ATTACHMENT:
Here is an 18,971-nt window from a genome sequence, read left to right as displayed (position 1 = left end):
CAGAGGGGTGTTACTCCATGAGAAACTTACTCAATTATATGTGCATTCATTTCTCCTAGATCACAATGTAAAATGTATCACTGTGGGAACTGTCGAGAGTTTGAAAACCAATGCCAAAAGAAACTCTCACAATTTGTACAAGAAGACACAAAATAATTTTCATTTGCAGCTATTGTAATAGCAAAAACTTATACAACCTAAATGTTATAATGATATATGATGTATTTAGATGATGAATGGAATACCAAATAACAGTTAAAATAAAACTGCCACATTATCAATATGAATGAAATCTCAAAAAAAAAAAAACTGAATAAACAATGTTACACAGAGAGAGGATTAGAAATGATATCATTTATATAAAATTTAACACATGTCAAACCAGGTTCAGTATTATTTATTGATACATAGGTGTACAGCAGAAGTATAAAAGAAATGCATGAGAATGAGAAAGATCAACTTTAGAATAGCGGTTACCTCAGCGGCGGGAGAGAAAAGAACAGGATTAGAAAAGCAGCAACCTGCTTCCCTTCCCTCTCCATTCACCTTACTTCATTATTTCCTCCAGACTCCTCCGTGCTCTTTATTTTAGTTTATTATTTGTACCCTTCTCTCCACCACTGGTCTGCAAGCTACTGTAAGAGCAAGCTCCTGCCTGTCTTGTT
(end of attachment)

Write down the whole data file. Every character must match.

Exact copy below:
Here is an 18,971-nt window from a genome sequence, read left to right as displayed (position 1 = left end):
CAGAGGGGTGTTACTCCATGAGAAACTTACTCAATTATATGTGCATTCATTTCTCCTAGATCACAATGTAAAATGTATCACTGTGGGAACTGTCGAGAGTTTGAAAACCAATGCCAAAAGAAACTCTCACAATTTGTACAAGAAGACACAAAATAATTTTCATTTGCAGCTATTGTAATAGCAAAAACTTATACAACCTAAATGTTATAATGATATATGATGTATTTAGATGATGAATGGAATACCAAATAACAGTTAAAATAAAACTGCCACATTATCAATATGAATGAAATCTCAAAAAAAAAAAAACTGAATAAACAATGTTACACAGAGAGAGGATTAGAAATGATATCATTTATATAAAATTTAACACATGTCAAACCAGGTTCAGTATTATTTATTGATACATAGGTGTACAGCAGAAGTATAAAAGAAATGCATGAGAATGAGAAAGATCAACTTTAGAATAGCGGTTACCTCAGCGGCGGGAGAGAAAAGAACAGGATTAGAAAAGCAGCAACCTGCTTCCCTTCCCTCTCCATTCACCTTACTTCATTATTTCCTCCAGACTCCTCCGTGCTCTTTATTTTAGTTTATTATTTGTACCCTTCTCTCCACCACTGGTCTGCAAGCTACTGTAAGAGCAAGCTCCTGCCTGTCTTGTT